HOME >>  Research - Introduction of Departments - Otorhinolaryngology


  • Tamotsu Harada, M.D., Ph.D. Professor and Chairman
  • Takeshi Akisada, M.D., Ph.D., Professor
INDEX :  Main Areas and Themes of Research    Clinical Features
       Educational Features

Main Areas and Themes of Research

Our main focuses in clinical research are allergies, centering on the nose, and deafness. The incidence of allergic rhinitis is increasing every year, most markedly with hay fever. The symptoms of hay fever are violent in nature, differing in many ways from house-dust allergy. We are presently elucidating the nature of these differences. Our clinical research on deafness includes the effects of cochlear implants on the central nervous system, and the effects of rehabilitation. Patient numbers are small, and our findings are only preliminary, but we have found small but definite results with our patients who have had cochlear implant surgery and are now undergoing speech therapy.

In addition to these clinical studies, based at the postgraduate school, we are also conducting research into autoimmune deafness and the morphology and electrophysiology of the inner ear, as well as other subjects. Since these studies have only been underway for three years, results are somewhat limited, but new and important information is beginning to emerge. The following clinical and basic research projects are presently in progress:

1) Central response to cochlear implants

2) Surgery techniques of the middle ear

3) The connection between autoimmune diseases and deafness

4) Stress and diseases of the ear, nose and throat

5) The pathology of otitis media with effusion

6) Nasal allergy

7) The morphology and electrophysiology of the inner ear

8) Molecular biological aspects of the function of the stria vascularis ductus cochlearis

9) Treatment of malignancies of the head and neck

Clinical Features

The field of otorhinolaryngology (ENT) deals with conditions of the ear, sinuses, mouth, pharynx, larynx, trachea and esophagus. These parts of the body encompass a variety of senses (taste, smell, hearing and balance) and functions vital for daily living (speaking, breath, eating and swallowing). The field of ENT overlaps many other specialties, encompassing medical conditions such as vertigo and allergic rhinitis, as well as conditions requiring surgery such as hypopharyngeal cancer. Our medical treatment will be performed not only for medical management, but also for surgical treatment against conditions such as allergy, trauma, infectious disease, benign tumor and cancer, and so on, from the baby to the adult.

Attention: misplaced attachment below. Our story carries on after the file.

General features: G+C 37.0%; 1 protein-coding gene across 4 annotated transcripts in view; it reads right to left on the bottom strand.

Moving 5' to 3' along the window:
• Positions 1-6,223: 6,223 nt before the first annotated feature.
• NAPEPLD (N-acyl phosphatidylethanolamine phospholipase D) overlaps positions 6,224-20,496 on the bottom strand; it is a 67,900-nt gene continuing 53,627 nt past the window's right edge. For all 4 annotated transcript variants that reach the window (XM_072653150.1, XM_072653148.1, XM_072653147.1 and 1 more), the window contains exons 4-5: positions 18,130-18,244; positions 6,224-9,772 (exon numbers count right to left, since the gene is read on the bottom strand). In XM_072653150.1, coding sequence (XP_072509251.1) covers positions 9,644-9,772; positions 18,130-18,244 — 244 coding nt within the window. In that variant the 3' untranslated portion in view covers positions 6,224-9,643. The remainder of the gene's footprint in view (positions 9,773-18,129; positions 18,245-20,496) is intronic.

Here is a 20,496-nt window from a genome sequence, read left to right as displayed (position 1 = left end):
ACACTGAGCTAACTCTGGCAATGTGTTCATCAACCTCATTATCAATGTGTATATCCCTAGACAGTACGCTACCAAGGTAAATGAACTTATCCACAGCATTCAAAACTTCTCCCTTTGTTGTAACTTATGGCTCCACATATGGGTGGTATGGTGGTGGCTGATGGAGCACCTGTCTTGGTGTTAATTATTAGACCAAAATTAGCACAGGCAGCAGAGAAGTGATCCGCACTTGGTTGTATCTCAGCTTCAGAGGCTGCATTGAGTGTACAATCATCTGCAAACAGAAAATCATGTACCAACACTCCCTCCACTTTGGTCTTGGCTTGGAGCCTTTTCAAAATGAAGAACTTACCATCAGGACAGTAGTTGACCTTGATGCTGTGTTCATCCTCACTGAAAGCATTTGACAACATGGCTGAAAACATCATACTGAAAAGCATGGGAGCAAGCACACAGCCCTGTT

Educational Features

A sufficient degree of basic knowledge is therefore an obvious requirement, and the main portions of ENT Department lectures are included in the block of lectures related to the senses. We encourage our students to achieve a good grasp of the lecture content, and then as part of their clinical experience to observe hearing and balance testing, see patients with their teachers, and thereby gain a deep and practical understanding of the field of otorhinolaryngology. Some students are unable, however, to achieve a thorough clinical understanding due to time restraints or an insufficiently broad patient mix. For these students, we set aside time to present cases using slides and case histories, deepening their understanding of the full range of conditions.

Postgraduate training begins with two years as a resident. During that period, each resident who wants to study otolaryngology spends at least 1 to 12 months in the ENT Department, and for the rest of the time rotates through the other departments. This enables them to acquire a variety of clinical skills, producing useful medical practitioners. As previously mentioned, the field of otorhinolaryngology is a broad one, and is strongly interconnected with other specialties. During this term, we aim to produce a clinician able to provide first-rate primary care, and to respond to the demands of society.

On completion of their residency, residents may choose to go on to become senior residents of the ENT Department, and conduct clinical research while acquiring a higher level of knowledge and skills in the field of otorhinolaryngology. Some residents instead go on to postgraduate studies, and conduct basic research.